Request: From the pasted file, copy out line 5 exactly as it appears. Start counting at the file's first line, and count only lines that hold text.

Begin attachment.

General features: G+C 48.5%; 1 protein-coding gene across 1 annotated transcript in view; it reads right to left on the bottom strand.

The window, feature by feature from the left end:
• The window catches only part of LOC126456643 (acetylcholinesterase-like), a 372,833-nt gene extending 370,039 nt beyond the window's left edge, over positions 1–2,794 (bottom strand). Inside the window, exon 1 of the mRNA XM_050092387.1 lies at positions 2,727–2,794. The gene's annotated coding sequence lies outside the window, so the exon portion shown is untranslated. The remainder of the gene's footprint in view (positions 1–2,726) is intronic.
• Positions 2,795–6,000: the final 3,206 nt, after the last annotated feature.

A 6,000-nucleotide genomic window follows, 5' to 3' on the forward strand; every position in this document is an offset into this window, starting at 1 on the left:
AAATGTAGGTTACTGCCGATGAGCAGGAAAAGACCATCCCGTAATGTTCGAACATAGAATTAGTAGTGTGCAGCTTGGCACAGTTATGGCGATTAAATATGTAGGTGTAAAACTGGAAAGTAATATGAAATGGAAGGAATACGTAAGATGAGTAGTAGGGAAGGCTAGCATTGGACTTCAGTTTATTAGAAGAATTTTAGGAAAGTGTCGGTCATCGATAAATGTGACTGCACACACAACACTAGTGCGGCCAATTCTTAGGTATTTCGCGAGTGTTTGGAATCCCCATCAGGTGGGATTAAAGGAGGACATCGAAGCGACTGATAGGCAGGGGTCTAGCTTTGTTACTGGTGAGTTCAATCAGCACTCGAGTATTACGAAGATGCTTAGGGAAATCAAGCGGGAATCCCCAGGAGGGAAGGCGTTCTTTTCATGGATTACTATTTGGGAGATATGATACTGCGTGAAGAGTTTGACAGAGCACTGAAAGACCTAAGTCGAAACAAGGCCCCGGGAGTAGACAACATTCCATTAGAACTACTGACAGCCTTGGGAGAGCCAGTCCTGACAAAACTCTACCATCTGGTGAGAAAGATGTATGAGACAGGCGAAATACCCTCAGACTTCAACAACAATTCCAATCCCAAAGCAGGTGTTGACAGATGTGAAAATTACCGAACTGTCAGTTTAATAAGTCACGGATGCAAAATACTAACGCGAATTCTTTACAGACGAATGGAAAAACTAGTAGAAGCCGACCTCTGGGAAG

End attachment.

A 6,000-nucleotide genomic window follows, 5' to 3' on the forward strand; every position in this document is an offset into this window, starting at 1 on the left: